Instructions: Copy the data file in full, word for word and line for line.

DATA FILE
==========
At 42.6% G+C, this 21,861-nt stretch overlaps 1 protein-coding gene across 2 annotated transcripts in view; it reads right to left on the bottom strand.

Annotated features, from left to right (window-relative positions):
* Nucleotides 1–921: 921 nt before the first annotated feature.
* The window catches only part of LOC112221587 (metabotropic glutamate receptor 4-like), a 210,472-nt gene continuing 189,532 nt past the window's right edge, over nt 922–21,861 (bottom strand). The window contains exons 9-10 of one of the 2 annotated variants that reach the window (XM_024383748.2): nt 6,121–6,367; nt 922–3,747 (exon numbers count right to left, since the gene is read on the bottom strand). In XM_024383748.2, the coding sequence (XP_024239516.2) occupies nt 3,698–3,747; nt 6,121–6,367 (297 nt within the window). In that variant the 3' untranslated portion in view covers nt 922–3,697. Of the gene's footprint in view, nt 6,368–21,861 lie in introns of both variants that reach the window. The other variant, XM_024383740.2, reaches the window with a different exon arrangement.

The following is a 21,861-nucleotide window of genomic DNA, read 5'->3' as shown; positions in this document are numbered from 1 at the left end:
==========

At 42.6% G+C, this 21,861-nt stretch overlaps 1 protein-coding gene across 2 annotated transcripts in view; it reads right to left on the bottom strand.

Annotated features, from left to right (window-relative positions):
* Nucleotides 1–921: 921 nt before the first annotated feature.
* The window catches only part of LOC112221587 (metabotropic glutamate receptor 4-like), a 210,472-nt gene continuing 189,532 nt past the window's right edge, over nt 922–21,861 (bottom strand). The window contains exons 9-10 of one of the 2 annotated variants that reach the window (XM_024383748.2): nt 6,121–6,367; nt 922–3,747 (exon numbers count right to left, since the gene is read on the bottom strand). In XM_024383748.2, the coding sequence (XP_024239516.2) occupies nt 3,698–3,747; nt 6,121–6,367 (297 nt within the window). In that variant the 3' untranslated portion in view covers nt 922–3,697. Of the gene's footprint in view, nt 6,368–21,861 lie in introns of both variants that reach the window. The other variant, XM_024383740.2, reaches the window with a different exon arrangement.

The following is a 21,861-nucleotide window of genomic DNA, read 5'->3' as shown; positions in this document are numbered from 1 at the left end: